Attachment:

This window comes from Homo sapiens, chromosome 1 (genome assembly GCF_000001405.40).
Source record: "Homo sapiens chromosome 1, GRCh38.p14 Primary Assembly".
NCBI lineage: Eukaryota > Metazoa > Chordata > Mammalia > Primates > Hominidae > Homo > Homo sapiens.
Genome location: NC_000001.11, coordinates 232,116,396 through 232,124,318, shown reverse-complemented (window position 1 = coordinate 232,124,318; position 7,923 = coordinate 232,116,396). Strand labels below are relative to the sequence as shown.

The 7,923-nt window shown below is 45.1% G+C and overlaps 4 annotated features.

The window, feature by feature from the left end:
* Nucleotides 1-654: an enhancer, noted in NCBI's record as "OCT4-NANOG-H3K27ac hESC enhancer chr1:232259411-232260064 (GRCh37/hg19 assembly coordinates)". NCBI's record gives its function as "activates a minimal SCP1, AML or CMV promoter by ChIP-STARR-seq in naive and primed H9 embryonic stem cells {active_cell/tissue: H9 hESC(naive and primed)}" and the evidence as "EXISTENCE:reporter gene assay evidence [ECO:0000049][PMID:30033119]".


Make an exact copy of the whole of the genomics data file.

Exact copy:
This window comes from Homo sapiens, chromosome 1 (genome assembly GCF_000001405.40).
Source record: "Homo sapiens chromosome 1, GRCh38.p14 Primary Assembly".
NCBI lineage: Eukaryota > Metazoa > Chordata > Mammalia > Primates > Hominidae > Homo > Homo sapiens.
Genome location: NC_000001.11, coordinates 232,116,396 through 232,124,318, shown reverse-complemented (window position 1 = coordinate 232,124,318; position 7,923 = coordinate 232,116,396). Strand labels below are relative to the sequence as shown.

The 7,923-nt window shown below is 45.1% G+C and overlaps 4 annotated features.

The window, feature by feature from the left end:
* Nucleotides 1-654: an enhancer, noted in NCBI's record as "OCT4-NANOG-H3K27ac hESC enhancer chr1:232259411-232260064 (GRCh37/hg19 assembly coordinates)". NCBI's record gives its function as "activates a minimal SCP1, AML or CMV promoter by ChIP-STARR-seq in naive and primed H9 embryonic stem cells {active_cell/tissue: H9 hESC(naive and primed)}" and the evidence as "EXISTENCE:reporter gene assay evidence [ECO:0000049][PMID:30033119]".